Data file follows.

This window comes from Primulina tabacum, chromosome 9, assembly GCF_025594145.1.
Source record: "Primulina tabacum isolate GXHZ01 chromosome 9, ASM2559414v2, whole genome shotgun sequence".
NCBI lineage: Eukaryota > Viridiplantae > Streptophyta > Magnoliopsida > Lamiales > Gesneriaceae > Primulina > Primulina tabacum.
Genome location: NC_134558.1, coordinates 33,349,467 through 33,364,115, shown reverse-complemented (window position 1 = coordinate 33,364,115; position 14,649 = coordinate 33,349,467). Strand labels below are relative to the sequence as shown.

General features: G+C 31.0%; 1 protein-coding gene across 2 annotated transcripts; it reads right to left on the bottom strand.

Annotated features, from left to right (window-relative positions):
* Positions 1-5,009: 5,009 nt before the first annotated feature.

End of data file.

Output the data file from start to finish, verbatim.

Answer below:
This window comes from Primulina tabacum, chromosome 9, assembly GCF_025594145.1.
Source record: "Primulina tabacum isolate GXHZ01 chromosome 9, ASM2559414v2, whole genome shotgun sequence".
NCBI lineage: Eukaryota > Viridiplantae > Streptophyta > Magnoliopsida > Lamiales > Gesneriaceae > Primulina > Primulina tabacum.
Genome location: NC_134558.1, coordinates 33,349,467 through 33,364,115, shown reverse-complemented (window position 1 = coordinate 33,364,115; position 14,649 = coordinate 33,349,467). Strand labels below are relative to the sequence as shown.

General features: G+C 31.0%; 1 protein-coding gene across 2 annotated transcripts; it reads right to left on the bottom strand.

Annotated features, from left to right (window-relative positions):
* Positions 1-5,009: 5,009 nt before the first annotated feature.